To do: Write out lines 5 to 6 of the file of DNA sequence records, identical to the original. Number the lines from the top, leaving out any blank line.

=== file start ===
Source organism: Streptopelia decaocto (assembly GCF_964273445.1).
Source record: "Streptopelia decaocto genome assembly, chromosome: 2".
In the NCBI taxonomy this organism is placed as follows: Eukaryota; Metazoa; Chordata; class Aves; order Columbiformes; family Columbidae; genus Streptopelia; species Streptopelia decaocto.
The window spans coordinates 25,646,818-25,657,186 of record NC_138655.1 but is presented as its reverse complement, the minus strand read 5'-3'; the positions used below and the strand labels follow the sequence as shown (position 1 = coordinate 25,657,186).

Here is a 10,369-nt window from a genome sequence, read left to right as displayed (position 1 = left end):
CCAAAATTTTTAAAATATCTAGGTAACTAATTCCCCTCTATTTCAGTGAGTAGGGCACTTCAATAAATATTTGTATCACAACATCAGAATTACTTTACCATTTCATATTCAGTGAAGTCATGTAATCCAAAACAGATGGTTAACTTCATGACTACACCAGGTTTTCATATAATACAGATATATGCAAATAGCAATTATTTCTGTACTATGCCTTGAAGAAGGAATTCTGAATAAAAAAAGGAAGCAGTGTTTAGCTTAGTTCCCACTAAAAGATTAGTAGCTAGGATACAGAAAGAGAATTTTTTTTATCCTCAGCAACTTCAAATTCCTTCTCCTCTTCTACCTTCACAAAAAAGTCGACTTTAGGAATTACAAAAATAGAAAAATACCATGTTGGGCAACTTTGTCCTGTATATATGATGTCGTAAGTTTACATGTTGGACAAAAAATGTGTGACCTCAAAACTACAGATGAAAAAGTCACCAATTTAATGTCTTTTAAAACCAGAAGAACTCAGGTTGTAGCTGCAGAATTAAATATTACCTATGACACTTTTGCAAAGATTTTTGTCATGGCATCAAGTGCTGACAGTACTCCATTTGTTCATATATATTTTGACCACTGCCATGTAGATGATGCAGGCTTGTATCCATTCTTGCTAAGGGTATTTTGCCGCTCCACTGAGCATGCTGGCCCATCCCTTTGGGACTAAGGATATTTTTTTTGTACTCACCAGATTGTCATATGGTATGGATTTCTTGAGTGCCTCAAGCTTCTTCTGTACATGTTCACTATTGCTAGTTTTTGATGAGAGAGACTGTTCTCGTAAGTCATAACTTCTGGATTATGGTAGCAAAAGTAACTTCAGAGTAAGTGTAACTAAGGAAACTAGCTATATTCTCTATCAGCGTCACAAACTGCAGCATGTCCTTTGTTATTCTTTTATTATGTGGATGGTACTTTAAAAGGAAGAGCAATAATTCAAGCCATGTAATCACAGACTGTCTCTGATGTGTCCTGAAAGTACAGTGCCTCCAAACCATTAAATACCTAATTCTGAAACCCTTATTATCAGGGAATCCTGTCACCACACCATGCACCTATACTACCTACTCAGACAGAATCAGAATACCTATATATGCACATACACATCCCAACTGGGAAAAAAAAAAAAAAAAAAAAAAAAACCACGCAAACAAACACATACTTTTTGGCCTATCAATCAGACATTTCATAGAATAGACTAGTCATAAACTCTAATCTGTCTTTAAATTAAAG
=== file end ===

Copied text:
Here is a 10,369-nt window from a genome sequence, read left to right as displayed (position 1 = left end):
CCAAAATTTTTAAAATATCTAGGTAACTAATTCCCCTCTATTTCAGTGAGTAGGGCACTTCAATAAATATTTGTATCACAACATCAGAATTACTTTACCATTTCATATTCAGTGAAGTCATGTAATCCAAAACAGATGGTTAACTTCATGACTACACCAGGTTTTCATATAATACAGATATATGCAAATAGCAATTATTTCTGTACTATGCCTTGAAGAAGGAATTCTGAATAAAAAAAGGAAGCAGTGTTTAGCTTAGTTCCCACTAAAAGATTAGTAGCTAGGATACAGAAAGAGAATTTTTTTTATCCTCAGCAACTTCAAATTCCTTCTCCTCTTCTACCTTCACAAAAAAGTCGACTTTAGGAATTACAAAAATAGAAAAATACCATGTTGGGCAACTTTGTCCTGTATATATGATGTCGTAAGTTTACATGTTGGACAAAAAATGTGTGACCTCAAAACTACAGATGAAAAAGTCACCAATTTAATGTCTTTTAAAACCAGAAGAACTCAGGTTGTAGCTGCAGAATTAAATATTACCTATGACACTTTTGCAAAGATTTTTGTCATGGCATCAAGTGCTGACAGTACTCCATTTGTTCATATATATTTTGACCACTGCCATGTAGATGATGCAGGCTTGTATCCATTCTTGCTAAGGGTATTTTGCCGCTCCACTGAGCATGCTGGCCCATCCCTTTGGGACTAAGGATATTTTTTTTGTACTCACCAGATTGTCATATGGTATGGATTTCTTGAGTGCCTCAAGCTTCTTCTGTACATGTTCACTATTGCTAGTTTTTGATGAGAGAGACTGTTCTCGTAAGTCATAACTTCTGGATTATGGTAGCAAAAGTAACTTCAGAGTAAGTGTAACTAAGGAAACTAGCTATATTCTCTATCAGCGTCACAAACTGCAGCATGTCCTTTGTTATTCTTTTATTATGTGGATGGTACTTTAAAAGGAAGAGCAATAATTCAAGCCATGTAATCACAGACTGTCTCTGATGTGTCCTGAAAGTACAGTGCCTCCAAACCATTAAATACCTAATTCTGAAACCCTTATTATCAGGGAATCCTGTCACCACACCATGCACCTATACTACCTACTCAGACAGAATCAGAATACCTATATATGCACATACACATCCCAACTGGGAAAAAAAAAAAAAAAAAAAAAAAAACCACGCAAACAAACACATACTTTTTGGCCTATCAATCAGACATTTCATAGAATAGACTAGTCATAAACTCTAATCTGTCTTTAAATTAAAG